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Dayton’s signature caps long-fought effort to curb bullying in schools

MinnPost photo by Craig Lassig
Jake Ross, 11, of Forest Lake; Gov. Mark Dayton; Rep. Jim Davnie, DFL-Minneapolis; and Sen. D. Scott Dibble, DFL-District 61, gather for the signing of the Safe and Supportive Schools Act on the steps of the Capitol.

It was, finally, Walter Roberts’ moment in the sun.

Wednesday afternoon found Roberts standing on the front steps of the state Capitol in a gold silk vest and tie that were the exact shade of the gilt statuary — appropriately titled “Progress of the State” —  several stories above him.

To his immediate right stood Minneapolis DFLers Sen. Scott Dibble and Rep. Jim Davnie, chief authors of the Safe and Supportive Schools Act. A few feet away at a small desk, Gov. Mark Dayton signed the hard-fought anti-bullying measure into law.

A professor of school counseling at Minnesota State University Mankato, Roberts is one of Safe Schools’ under-celebrated champions. Formally, he was the co-chair of the state task force whose work underlies the new law.

Ringing alarm bell since 2001

MinnPost file photo by Terry Gydesen
Walter Roberts

But really Roberts, who intentionally kept a low profile, was the campaign’s worrier in chief. A nationally recognized expert, Roberts has been ringing the alarm bell about Minnesota’s school-climate crisis since 2001. 

Since February 2012, when Dayton tapped him to spearhead the effort, Roberts has spent so many hours criss-crossing the state that he drove a beloved Volkswagen Jetta into the ground and put 27,000 miles on a new Honda Civic.

This week alone, stressed about vote and threatened filibusters, Roberts made the trek from Mankato to the Twin Cities and back Monday, Tuesday and Wednesday. By the time he was ushered to a prime position at the signing ceremony, he was giddy from fatigue.

“This is a culmination of my life’s work and advocacy in this area and has dominated my life almost completely for the last two years,” he texted a reporter in the run-up to the event. “Today my back is sore, my legs and feet ache from crawling up and down those marble stairs wrangling for votes, and I’m sleep deprived, but it’s all worthwhile.”

An eight-year effort

Indeed, if ever there was an issue that needed a designated fretter it’s requiring schools to acknowledge and address bullying. For fully eight years, Minnesota lawmakers — mostly DFLers — have sought and failed to strengthen the state’s 37-word anti-harassment statute.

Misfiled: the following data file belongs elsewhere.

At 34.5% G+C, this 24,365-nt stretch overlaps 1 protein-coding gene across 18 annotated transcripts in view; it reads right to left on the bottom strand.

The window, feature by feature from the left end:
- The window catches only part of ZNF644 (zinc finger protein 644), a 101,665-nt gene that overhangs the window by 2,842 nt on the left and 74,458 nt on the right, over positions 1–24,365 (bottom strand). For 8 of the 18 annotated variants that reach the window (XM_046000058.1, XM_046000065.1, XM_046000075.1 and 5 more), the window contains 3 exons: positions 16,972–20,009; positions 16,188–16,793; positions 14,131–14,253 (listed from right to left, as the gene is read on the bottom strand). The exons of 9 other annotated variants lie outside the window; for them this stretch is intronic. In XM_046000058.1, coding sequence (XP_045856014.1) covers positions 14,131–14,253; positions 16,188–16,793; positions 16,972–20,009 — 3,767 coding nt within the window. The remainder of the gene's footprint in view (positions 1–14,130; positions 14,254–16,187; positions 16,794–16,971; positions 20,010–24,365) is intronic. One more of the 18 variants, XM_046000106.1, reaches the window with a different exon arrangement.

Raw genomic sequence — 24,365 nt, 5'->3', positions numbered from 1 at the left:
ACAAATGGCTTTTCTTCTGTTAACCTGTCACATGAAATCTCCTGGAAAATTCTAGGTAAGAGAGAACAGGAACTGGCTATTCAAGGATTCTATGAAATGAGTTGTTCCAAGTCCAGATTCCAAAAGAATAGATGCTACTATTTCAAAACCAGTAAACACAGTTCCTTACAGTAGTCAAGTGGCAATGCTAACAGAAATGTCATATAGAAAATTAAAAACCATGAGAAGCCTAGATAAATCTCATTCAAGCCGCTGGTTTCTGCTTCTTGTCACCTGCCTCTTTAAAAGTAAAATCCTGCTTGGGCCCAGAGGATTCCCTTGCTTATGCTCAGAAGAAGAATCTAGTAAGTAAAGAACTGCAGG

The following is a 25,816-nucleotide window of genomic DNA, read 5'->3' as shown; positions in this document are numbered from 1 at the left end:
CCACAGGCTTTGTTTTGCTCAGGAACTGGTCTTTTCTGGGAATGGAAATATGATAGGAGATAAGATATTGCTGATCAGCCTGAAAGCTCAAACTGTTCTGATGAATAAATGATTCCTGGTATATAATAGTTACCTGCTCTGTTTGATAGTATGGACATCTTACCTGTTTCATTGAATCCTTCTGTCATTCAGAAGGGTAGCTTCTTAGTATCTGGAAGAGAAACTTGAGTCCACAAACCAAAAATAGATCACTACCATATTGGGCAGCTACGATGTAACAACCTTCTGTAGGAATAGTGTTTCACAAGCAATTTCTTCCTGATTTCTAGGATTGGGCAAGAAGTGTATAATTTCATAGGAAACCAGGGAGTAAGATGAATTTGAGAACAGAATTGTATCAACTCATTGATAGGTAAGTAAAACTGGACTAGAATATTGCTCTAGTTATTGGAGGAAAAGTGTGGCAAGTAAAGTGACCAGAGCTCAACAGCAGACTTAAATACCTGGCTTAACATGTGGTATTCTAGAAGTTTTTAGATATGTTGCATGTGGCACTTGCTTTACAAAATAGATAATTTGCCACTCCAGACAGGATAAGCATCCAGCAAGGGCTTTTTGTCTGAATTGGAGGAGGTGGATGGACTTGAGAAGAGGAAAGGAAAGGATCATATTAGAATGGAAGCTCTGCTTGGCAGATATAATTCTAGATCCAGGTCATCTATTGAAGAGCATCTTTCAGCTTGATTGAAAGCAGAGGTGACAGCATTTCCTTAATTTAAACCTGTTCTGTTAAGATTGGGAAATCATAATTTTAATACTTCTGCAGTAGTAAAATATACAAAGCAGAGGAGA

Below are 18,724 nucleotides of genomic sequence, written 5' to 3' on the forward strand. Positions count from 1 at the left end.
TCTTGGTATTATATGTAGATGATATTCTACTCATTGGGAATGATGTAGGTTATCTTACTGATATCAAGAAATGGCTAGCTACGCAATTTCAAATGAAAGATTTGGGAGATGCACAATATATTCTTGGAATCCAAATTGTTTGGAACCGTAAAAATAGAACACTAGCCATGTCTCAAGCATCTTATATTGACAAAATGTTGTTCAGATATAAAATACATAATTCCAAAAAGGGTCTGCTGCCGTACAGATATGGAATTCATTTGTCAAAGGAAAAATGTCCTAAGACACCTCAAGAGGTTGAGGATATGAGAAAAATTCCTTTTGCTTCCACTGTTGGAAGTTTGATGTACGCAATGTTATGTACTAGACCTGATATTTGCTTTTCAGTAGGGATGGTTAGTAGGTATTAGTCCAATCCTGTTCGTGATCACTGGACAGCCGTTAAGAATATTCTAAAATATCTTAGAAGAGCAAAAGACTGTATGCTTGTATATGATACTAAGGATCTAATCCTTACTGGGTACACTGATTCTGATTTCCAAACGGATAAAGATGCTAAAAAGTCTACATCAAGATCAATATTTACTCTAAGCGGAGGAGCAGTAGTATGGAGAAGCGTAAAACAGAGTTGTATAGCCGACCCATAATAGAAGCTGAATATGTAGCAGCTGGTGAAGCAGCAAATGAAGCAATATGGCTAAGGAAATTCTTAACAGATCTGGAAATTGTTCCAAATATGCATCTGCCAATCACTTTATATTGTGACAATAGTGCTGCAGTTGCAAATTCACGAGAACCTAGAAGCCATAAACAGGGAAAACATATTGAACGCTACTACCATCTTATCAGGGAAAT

Last year, with the party in charge of both legislative chambers and the executive branch, few expected that Davnie and Dibble would be unable to maneuver a new law to passage. But House and Senate leaders, some of whom were tepid on the topic, didn’t move the measure until late in the session.

And even as marriage equality was garnering sturdy vote margins, opposition from the Archdiocese of St. Paul and Minneapolis and from fundamentalist groups had Davnie, Dibble, Roberts and others scrambling to combat claims that the anti-bullying bill would infringe on religious freedom.

After Senate GOPers threatened to run out the clock during the waning hours of the last night with a filibuster, Dibble shelved the measure, vowing to pass it first thing this year.

In fact, when Safe Schools was resurrected in February, the public education lobby was concerned that it would go through so quickly that there might not be time to make a number of technical changes that would make implementation less burdensome.

Resistance all the way

Yet even after the concerns were addressed the measure met resistance at every step. Tuesday, when it made its final stop on the House floor, six hours were set aside for testimony.

As that time limit came and went, GOP lawmakers called the bill facist and Orwellian, questioned the name the Revisor of Statutes had given it, asked the same questions multiple times and read the measure out loud.

As the seeming filibuster went on, Rep. Ryan Winkler, a Golden Valley DFLer, sent out a steady stream of comic tweets mocking the opposing party:

It was after midnight when the measure finally passed. Roberts did not get back on the road, however, before establishing the time the bill would be signed into law.

 “I actually have found myself breathing again,” Roberts announced the following morning. “And my lips are curling up in the corners.”

Comments (6)

  1. Submitted by Beth-Ann Bloom on 04/10/2014 - 12:24 pm.

    Time for a Change